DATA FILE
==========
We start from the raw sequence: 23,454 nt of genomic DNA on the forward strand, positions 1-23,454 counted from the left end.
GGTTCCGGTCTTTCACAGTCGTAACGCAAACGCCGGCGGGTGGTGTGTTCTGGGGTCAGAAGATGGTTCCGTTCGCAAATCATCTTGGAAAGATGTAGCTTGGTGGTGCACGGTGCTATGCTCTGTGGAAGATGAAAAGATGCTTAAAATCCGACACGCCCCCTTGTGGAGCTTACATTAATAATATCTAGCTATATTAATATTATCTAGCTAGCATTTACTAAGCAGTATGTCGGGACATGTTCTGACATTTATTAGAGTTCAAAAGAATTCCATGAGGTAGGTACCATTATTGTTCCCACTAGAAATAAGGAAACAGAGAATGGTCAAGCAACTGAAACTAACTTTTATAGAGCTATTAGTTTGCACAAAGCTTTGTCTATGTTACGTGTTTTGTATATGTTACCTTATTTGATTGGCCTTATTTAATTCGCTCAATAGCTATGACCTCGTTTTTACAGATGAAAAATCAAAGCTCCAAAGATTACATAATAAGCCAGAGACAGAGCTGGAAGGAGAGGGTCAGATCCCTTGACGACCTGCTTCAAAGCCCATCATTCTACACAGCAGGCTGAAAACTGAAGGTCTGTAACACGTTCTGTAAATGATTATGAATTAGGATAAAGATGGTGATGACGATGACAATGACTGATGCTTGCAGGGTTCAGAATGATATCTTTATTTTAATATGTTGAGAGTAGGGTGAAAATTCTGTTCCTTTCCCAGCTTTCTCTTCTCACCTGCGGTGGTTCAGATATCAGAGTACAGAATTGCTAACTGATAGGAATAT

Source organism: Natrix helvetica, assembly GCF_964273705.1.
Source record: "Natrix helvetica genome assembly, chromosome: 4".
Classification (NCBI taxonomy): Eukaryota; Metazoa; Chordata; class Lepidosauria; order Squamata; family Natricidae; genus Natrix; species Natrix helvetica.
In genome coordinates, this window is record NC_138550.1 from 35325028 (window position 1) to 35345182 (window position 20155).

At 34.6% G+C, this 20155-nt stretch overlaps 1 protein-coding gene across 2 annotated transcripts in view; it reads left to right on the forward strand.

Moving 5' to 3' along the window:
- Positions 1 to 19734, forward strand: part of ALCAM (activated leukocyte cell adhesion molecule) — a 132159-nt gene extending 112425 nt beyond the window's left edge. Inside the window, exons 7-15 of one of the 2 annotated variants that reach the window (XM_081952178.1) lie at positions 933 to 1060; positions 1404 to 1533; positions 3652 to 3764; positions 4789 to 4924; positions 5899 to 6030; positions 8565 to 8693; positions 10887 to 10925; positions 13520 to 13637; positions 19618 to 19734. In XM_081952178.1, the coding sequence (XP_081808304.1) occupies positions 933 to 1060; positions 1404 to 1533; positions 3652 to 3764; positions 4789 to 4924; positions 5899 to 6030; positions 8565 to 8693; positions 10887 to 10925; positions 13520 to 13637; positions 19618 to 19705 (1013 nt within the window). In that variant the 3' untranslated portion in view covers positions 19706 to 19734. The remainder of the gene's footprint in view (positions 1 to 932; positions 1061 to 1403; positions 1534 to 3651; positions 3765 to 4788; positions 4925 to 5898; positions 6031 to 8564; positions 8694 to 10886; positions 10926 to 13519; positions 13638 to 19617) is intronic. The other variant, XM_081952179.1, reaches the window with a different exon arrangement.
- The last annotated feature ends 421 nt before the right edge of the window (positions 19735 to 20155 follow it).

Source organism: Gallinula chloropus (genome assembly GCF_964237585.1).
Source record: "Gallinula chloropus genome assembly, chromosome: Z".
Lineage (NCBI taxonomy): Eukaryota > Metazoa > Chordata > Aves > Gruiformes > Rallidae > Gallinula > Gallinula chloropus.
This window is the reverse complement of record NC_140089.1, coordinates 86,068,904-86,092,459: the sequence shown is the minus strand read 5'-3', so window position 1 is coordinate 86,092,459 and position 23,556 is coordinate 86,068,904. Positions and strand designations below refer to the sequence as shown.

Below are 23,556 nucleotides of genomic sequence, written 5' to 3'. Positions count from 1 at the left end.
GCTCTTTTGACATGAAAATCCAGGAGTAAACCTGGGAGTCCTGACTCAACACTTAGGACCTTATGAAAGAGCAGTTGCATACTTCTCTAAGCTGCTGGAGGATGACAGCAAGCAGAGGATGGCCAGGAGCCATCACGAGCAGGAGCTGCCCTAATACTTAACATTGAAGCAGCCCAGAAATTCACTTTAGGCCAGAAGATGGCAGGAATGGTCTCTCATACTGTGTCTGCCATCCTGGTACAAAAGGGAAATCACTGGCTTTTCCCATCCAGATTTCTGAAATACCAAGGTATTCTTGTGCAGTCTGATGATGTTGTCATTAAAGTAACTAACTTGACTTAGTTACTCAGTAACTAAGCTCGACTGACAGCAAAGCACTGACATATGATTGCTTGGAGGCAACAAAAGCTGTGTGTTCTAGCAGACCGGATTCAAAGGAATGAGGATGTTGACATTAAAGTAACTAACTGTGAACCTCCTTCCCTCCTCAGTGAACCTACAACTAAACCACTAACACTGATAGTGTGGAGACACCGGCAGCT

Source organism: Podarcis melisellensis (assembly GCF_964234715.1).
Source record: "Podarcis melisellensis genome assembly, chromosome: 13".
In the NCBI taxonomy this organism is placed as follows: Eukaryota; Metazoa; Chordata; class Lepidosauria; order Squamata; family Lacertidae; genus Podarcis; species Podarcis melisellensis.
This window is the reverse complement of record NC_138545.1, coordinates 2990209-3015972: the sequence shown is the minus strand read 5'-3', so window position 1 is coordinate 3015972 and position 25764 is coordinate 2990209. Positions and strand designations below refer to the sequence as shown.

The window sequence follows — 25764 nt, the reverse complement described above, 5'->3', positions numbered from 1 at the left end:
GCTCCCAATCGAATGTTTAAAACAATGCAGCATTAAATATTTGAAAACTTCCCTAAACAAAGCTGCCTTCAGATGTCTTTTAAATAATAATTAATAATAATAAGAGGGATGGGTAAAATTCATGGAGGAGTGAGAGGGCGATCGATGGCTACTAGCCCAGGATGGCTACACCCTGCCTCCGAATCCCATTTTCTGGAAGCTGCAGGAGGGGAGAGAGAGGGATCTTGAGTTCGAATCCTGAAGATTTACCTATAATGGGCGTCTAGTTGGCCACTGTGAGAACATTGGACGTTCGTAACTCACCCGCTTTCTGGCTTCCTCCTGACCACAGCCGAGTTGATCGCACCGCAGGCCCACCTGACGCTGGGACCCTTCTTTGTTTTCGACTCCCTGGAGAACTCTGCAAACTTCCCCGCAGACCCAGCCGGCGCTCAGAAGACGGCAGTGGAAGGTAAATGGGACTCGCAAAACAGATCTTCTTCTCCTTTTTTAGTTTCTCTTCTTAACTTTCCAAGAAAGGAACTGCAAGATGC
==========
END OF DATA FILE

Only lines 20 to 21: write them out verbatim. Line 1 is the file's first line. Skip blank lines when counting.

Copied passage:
This window is the reverse complement of record NC_138545.1, coordinates 2990209-3015972: the sequence shown is the minus strand read 5'-3', so window position 1 is coordinate 3015972 and position 25764 is coordinate 2990209. Positions and strand designations below refer to the sequence as shown.

The window sequence follows — 25764 nt, the reverse complement described above, 5'->3', positions numbered from 1 at the left end: